Ashes 3rd Test Day 3 Talking Points from the Boundary

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Hussey serves up more humble pie

Before the Ashes we suggested that Michael Hussey was shot as a test cricketer – we even wrote this: Zeroes – Mike Hussey. We now feel like turning the gun on ourselves as once again Mr Cricket proved that we couldn’t have been more wrong if we had said on the night of the Election that Nick Clegg was a man of his word. Hussey is now the leading runscorer in the series and has hit six consecutive scores of 50 or above in an Ashes innings – a record. Now, where did we store that humble pie?

Test Cricket? It’s a funny old game

Perhaps like no other sport, test cricket is a game of highs and lows. Mitchell Johnson’s rise from the dead in this game is arguably the type of resurrection not seen for circa 2,000 years – especially given how low he sunk in Brisbane. Kevin Pietersen has gone in the opposite direction. After a test best 227 in Adelaide, he followed his first innings duck here with a dreadful shot to give Ben Hilfenhaus his first wicket since the first over of the series.

Not so elementary my dear Watson

We’re not big fans of Shane Watson in the Reverse Sweep household (see Zeroes – Shane Watson), but to be fair he does provide plenty of hilarity. No one does the nervous nineties quite like him and it seemed inevitable that he would yet again fall short of the magical three figures. Sure enough, Chris Tremlett caught him in front for 95 and despite a desperate call for the review and a near flood of tears when the decision was upheld, Watson had to depart for his fourth ninety in test cricket. His conversion rate is worse than the ugliest of geeks with only two hundreds from 16 scores of 50 or more – only 12.5%.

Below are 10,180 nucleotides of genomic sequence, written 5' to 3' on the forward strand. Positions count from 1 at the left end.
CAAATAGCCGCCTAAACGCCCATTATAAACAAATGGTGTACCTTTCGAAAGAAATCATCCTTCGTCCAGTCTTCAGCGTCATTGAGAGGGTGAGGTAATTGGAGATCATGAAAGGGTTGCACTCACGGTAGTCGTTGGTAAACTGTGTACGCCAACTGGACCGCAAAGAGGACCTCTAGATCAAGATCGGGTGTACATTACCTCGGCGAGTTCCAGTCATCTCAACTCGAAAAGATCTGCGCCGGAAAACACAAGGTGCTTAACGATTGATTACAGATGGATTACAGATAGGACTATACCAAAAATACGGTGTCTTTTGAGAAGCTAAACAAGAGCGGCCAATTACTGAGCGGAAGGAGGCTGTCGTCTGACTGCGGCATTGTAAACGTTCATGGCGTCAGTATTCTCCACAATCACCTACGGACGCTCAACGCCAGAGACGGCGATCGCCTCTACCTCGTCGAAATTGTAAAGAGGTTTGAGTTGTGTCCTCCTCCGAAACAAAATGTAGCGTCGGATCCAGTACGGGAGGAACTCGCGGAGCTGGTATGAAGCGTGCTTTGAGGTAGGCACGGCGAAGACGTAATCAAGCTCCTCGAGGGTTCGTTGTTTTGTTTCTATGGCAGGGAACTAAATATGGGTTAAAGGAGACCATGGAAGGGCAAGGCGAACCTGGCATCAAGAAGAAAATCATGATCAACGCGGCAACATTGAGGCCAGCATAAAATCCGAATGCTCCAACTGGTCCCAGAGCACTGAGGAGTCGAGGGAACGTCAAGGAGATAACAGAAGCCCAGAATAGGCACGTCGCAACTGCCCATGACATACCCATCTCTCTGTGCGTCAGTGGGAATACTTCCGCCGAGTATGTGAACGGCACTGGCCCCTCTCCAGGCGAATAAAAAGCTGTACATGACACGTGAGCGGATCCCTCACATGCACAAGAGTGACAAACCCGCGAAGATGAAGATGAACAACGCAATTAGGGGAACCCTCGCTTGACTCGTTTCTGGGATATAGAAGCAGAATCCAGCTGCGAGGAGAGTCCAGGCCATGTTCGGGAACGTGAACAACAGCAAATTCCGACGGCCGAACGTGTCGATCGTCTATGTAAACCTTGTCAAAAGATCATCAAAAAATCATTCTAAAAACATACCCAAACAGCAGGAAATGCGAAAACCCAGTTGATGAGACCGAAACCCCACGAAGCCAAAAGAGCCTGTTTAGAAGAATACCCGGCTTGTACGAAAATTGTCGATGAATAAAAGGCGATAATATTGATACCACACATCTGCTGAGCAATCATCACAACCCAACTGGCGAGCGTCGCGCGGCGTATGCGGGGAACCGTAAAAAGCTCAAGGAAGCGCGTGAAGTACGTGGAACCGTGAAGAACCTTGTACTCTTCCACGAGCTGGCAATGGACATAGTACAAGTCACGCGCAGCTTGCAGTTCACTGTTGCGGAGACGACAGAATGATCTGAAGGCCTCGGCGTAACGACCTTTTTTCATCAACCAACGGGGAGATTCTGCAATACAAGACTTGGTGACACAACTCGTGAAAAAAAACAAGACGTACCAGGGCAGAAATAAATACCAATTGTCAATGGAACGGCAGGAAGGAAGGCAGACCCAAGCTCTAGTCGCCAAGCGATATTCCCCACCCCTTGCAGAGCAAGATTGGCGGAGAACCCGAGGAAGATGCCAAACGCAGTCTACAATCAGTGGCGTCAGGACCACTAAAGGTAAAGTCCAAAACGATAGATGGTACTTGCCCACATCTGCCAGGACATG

Court Jester Smith rides his luck

Steve Smith is patently not a test number six, but he obviously picked the right fortune cookie last night if his innings today was anything to go by. He survived more appeals and reviews than Wikileaks head honcho Julian Assange, was nearly run out, hooked just short of fine-leg and even survived leaving his bat in the air while ducking a Tremlett bouncer and a top edge looped over the keeper and slips. When Smith said he was going to bring a bit of fun to the side, no-one realised that this would amount to playing the court jester in the middle too. The luckiest Australian since Liz Hurley invited Shane Warne in for a nightcap?

Time for the Review System to be reviewed?

For the most part, the dreaded UDRS has worked reasonably well in this series – whatever Aggers may say, but there is still room for significant improvement. A case in point was when Erasmus turned down a leg before decision against Smith when he had made 28. England sent for the review and it showed that the ball would have hit leg stump, but it was adjudged ‘Umpire’s Call’ and the decision was upheld. If the technology is there why not use it to ensure that the right decision is given for every referral, especially when England lost one of its two reviews as a result?

Player of the day

Michael Hussey – certainly Australia’s player of the series to date and now that he is the leading run scorer on both sides arguably the player of the series so far too. But Chris Tremlett deserves a mention too for his first test five for and eight wickets on his test comeback.

Zero of the day

Graeme Swann didn’t have a good day. Ignored for the whole morning session by Strauss, he proved expensive when he finally came on and then dropped Peter Siddle before tea, thus allowing Australia to further extend their lead.

What happens next?

It’s over already thanks to Hussey and more poor batting from England – it will be 1-1 going into Melbourne.


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